AURORA | The northeast corner of Paris Street and East 17th Avenue isn’t much to look at these days.
But the plot of land at 1702 Paris St. — which has been vacant since the city purchased the old rundown 23-unit apartment building in 2010 and later knocked it down — has a lot going for it.
It sits just a block and a half west of the booming Anschutz Medical Campus and a block north of the newly revamped Paris Elementary School. A short drive away at Fitzsimons Parkway and East 18th Avenue is the new Fitzsimons Station light rail stop, and two blocks south is always-busy East Colfax Avenue.
When the folks at Brother’s Redevelopment look at the site, they see all of that opportunity and then some.
Jeff Martinez, president of Brothers, said the site has the potential to link north Aurora families to the jobs at Anschutz, all while chipping away at the metro area’s persistent lack of affordable housing.
This week, crews led by Brothers broke ground on a new 39-unit apartment community that developers and city officials say will help make a dent in the affordable housing crisis hammering Aurora and the metro area.
The $12.9-million project will give preferential consideration to income-eligible veter-ans with families.
When it opens next year, the complex will have 24 two-bedroom units and 15 three-bedroom units.
According to Brothers, the complex will offer affordable rental housing to households earning 30 percent to 50 percent or less of the Area Median Income, which currently ranged from $22,680 to $37,800 in gross annual in-come for a three-person household in Adams County in early 2018.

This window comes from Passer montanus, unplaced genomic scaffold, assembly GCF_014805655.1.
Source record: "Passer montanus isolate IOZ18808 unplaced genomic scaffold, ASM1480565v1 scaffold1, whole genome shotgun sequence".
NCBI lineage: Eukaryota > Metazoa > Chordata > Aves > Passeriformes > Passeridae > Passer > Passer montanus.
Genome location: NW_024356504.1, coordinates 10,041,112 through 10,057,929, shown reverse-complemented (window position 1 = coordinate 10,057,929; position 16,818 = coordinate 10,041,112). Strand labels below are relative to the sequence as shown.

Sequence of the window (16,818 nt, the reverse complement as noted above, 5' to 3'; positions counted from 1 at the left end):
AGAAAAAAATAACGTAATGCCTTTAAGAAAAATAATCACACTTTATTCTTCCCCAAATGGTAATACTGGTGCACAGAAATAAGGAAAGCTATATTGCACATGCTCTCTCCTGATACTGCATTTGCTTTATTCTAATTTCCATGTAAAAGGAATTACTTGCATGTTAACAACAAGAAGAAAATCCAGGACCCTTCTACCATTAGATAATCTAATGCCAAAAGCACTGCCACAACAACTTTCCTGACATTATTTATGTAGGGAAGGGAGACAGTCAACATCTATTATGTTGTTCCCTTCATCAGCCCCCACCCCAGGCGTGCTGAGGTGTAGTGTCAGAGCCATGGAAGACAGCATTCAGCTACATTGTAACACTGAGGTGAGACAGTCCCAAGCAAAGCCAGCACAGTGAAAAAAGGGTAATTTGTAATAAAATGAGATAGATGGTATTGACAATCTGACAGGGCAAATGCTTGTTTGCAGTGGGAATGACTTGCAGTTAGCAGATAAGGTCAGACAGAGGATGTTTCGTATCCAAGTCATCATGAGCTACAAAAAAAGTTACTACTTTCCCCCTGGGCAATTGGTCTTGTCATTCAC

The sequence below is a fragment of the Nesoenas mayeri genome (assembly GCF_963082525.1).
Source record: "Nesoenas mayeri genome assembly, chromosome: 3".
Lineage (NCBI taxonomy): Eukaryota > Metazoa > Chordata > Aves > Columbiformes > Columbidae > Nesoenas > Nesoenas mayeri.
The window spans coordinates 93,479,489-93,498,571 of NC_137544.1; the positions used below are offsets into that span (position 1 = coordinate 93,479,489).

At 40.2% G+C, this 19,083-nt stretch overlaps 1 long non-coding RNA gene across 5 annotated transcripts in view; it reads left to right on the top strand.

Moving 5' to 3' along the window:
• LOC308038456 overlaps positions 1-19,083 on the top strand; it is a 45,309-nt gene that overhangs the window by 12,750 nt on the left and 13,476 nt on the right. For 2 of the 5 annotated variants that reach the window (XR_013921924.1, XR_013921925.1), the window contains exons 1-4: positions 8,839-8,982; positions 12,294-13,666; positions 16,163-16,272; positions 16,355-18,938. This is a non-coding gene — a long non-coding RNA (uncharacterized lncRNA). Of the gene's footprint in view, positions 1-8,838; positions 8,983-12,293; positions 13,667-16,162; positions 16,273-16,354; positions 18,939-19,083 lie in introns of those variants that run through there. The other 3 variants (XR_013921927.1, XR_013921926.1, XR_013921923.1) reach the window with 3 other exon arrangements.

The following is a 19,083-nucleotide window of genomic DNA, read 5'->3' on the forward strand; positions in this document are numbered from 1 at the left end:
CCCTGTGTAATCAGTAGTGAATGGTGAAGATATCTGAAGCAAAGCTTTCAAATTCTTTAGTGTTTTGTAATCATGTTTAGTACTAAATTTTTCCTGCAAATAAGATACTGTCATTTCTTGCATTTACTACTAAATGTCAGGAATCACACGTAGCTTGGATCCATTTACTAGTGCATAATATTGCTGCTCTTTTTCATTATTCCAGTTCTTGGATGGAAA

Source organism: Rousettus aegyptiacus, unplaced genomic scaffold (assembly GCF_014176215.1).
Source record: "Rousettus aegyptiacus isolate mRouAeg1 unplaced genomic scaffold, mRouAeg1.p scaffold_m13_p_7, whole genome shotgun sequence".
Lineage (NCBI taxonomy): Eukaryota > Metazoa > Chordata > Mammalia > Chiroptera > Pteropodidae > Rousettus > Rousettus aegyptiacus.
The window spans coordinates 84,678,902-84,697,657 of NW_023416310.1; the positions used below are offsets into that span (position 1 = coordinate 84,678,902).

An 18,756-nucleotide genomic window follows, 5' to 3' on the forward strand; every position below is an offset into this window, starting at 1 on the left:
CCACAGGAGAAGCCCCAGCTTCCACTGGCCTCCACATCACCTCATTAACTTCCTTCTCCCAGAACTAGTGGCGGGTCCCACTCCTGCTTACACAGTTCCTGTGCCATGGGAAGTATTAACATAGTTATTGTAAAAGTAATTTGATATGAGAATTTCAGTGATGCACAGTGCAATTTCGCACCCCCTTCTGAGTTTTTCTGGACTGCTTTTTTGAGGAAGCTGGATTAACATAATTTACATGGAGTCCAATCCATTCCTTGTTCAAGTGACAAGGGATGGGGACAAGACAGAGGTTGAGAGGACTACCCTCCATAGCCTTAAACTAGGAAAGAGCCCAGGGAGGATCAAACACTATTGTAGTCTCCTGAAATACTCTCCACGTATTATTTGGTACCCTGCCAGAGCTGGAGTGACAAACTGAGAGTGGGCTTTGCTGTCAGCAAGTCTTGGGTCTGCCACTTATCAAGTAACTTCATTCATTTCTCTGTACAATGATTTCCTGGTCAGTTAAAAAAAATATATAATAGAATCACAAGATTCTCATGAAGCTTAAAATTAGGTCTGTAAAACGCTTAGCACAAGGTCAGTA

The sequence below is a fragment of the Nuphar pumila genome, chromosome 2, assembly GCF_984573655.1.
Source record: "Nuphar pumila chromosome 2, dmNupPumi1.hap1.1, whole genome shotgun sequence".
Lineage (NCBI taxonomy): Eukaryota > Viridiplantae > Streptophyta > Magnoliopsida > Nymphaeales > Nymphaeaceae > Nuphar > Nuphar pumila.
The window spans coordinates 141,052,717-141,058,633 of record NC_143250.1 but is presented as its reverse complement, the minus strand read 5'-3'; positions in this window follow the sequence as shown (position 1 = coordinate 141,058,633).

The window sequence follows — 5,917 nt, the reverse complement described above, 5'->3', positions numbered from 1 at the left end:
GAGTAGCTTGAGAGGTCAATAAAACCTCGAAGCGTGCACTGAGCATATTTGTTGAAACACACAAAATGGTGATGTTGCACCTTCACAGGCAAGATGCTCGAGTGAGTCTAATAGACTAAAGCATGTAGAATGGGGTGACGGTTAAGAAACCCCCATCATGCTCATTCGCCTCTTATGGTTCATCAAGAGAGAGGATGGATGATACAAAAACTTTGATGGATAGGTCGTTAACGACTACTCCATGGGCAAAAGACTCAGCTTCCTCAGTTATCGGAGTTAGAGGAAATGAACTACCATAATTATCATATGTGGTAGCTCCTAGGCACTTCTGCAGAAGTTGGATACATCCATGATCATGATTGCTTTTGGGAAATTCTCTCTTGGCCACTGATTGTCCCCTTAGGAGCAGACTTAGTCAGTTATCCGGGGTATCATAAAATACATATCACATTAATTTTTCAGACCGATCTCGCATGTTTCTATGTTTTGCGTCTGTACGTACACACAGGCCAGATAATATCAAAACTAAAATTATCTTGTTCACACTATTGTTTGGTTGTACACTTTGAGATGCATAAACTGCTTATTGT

Martinez said offering housing to lower-income families is crucial because recent years have seen a dearth of affordable options.
Still, he said, while the 29 units on Paris will help that problem, the metro area still needs more affordable housing options.
“The need is large and it is daunting,” he said.
Aurora City Councilwoman Crystal Murillo said the neighborhood has a major need for affordable housing so she is glad to see the project.
“This is a good step, but I would love to see more affordable housing come online,” she said.
During last fall’s city council race, affordable housing was the biggest concern Murillo said she heard from residents of Ward I.
“Time and time again it has been a top concern,” she said.
In 2010 the city of Aurora used money from the State Neighborhood Stabilization Program to purchase the old 23-unit building at the site. Michael Bryant, a spokesman for the city, said that under federal regulations, if federal funds are used to demolish existing units, the agency is required to replace the number of units when redeveloped. The Paris project does that and more, replacing 23 units with 39.
Anita Burkhart, Community Development manager in the city’s Neighborhood Services Department, said the project is part of the city’s broader affordable housing efforts, which include another 361 planned units.
“Paris Family Apartments is the latest success story in the city’s overall efforts to create affordable housing, a critical need for lower income families,” she said.
To make Paris happen, the city donated $2 million in federal pass through funding as well as the land.
Martinez said that is an unprecedented investment by a local government.
“I don’t think any jurisdiction has as much skin in the game as Aurora does in the Paris Street Apartments,” he said.
Brothers has affordable housing projects around the metro area and provides other housing assistance for low-income, elderly and disabled residents around the state.
For Martinez, the Paris Street project is especially important. Martinez grew up in north Aurora and attended West Middle School before graduating from Aurora Central High School.
“There is just this great working-class community there, full of pride, that deserves opportunity,” he said.
Brothers will staff the site with a person dedicated to linking residents with nearby job opportunities, Martinez said, with a particular focus on the Anschutz campus.
“We are hoping that this little community that we are providing is catalytic to bring awareness and attention for all the good things and families that are there,” he said. “But also that it brings new business and other investment to north Aurora.”